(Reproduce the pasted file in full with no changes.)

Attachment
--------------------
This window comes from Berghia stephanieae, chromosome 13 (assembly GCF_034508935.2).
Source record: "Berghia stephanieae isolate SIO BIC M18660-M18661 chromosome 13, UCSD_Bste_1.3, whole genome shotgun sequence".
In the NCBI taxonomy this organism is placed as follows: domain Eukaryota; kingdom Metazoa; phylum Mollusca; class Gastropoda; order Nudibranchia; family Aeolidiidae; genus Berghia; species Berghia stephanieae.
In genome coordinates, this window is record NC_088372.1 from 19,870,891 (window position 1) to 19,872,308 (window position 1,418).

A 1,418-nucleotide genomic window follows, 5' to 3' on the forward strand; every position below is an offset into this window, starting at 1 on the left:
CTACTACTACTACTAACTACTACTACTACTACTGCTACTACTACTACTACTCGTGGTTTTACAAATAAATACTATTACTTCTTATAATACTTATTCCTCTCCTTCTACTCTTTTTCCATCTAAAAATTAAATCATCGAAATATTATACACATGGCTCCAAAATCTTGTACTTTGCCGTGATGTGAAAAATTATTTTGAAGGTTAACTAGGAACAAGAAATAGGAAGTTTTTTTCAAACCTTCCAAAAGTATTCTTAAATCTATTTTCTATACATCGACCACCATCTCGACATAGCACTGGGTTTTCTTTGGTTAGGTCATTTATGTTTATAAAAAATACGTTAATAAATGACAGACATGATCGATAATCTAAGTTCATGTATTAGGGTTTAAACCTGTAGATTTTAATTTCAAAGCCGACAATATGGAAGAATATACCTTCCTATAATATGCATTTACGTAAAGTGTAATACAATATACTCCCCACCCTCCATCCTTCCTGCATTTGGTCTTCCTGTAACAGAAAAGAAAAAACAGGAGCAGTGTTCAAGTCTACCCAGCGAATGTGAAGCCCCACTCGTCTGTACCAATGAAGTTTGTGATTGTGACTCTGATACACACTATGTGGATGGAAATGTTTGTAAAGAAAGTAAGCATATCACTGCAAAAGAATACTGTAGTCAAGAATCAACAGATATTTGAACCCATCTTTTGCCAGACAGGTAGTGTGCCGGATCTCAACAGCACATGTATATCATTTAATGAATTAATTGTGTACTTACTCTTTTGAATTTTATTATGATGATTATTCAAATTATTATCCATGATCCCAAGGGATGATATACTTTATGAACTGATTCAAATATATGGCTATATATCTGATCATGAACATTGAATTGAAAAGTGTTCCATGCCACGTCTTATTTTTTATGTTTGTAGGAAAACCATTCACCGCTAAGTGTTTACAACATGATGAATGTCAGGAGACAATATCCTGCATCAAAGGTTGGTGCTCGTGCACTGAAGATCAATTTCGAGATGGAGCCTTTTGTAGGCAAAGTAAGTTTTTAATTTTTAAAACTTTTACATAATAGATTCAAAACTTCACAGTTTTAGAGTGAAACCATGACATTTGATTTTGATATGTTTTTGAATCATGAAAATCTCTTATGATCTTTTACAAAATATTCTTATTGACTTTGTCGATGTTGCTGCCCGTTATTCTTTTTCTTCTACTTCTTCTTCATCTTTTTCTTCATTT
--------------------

This window comes from Berghia stephanieae, chromosome 13 (assembly GCF_034508935.2).
Source record: "Berghia stephanieae isolate SIO BIC M18660-M18661 chromosome 13, UCSD_Bste_1.3, whole genome shotgun sequence".
In the NCBI taxonomy this organism is placed as follows: domain Eukaryota; kingdom Metazoa; phylum Mollusca; class Gastropoda; order Nudibranchia; family Aeolidiidae; genus Berghia; species Berghia stephanieae.
In genome coordinates, this window is record NC_088372.1 from 19,870,891 (window position 1) to 19,872,308 (window position 1,418).

A 1,418-nucleotide genomic window follows, 5' to 3' on the forward strand; every position below is an offset into this window, starting at 1 on the left:
CTACTACTACTACTAACTACTACTACTACTACTGCTACTACTACTACTACTCGTGGTTTTACAAATAAATACTATTACTTCTTATAATACTTATTCCTCTCCTTCTACTCTTTTTCCATCTAAAAATTAAATCATCGAAATATTATACACATGGCTCCAAAATCTTGTACTTTGCCGTGATGTGAAAAATTATTTTGAAGGTTAACTAGGAACAAGAAATAGGAAGTTTTTTTCAAACCTTCCAAAAGTATTCTTAAATCTATTTTCTATACATCGACCACCATCTCGACATAGCACTGGGTTTTCTTTGGTTAGGTCATTTATGTTTATAAAAAATACGTTAATAAATGACAGACATGATCGATAATCTAAGTTCATGTATTAGGGTTTAAACCTGTAGATTTTAATTTCAAAGCCGACAATATGGAAGAATATACCTTCCTATAATATGCATTTACGTAAAGTGTAATACAATATACTCCCCACCCTCCATCCTTCCTGCATTTGGTCTTCCTGTAACAGAAAAGAAAAAACAGGAGCAGTGTTCAAGTCTACCCAGCGAATGTGAAGCCCCACTCGTCTGTACCAATGAAGTTTGTGATTGTGACTCTGATACACACTATGTGGATGGAAATGTTTGTAAAGAAAGTAAGCATATCACTGCAAAAGAATACTGTAGTCAAGAATCAACAGATATTTGAACCCATCTTTTGCCAGACAGGTAGTGTGCCGGATCTCAACAGCACATGTATATCATTTAATGAATTAATTGTGTACTTACTCTTTTGAATTTTATTATGATGATTATTCAAATTATTATCCATGATCCCAAGGGATGATATACTTTATGAACTGATTCAAATATATGGCTATATATCTGATCATGAACATTGAATTGAAAAGTGTTCCATGCCACGTCTTATTTTTTATGTTTGTAGGAAAACCATTCACCGCTAAGTGTTTACAACATGATGAATGTCAGGAGACAATATCCTGCATCAAAGGTTGGTGCTCGTGCACTGAAGATCAATTTCGAGATGGAGCCTTTTGTAGGCAAAGTAAGTTTTTAATTTTTAAAACTTTTACATAATAGATTCAAAACTTCACAGTTTTAGAGTGAAACCATGACATTTGATTTTGATATGTTTTTGAATCATGAAAATCTCTTATGATCTTTTACAAAATATTCTTATTGACTTTGTCGATGTTGCTGCCCGTTATTCTTTTTCTTCTACTTCTTCTTCATCTTTTTCTTCATTT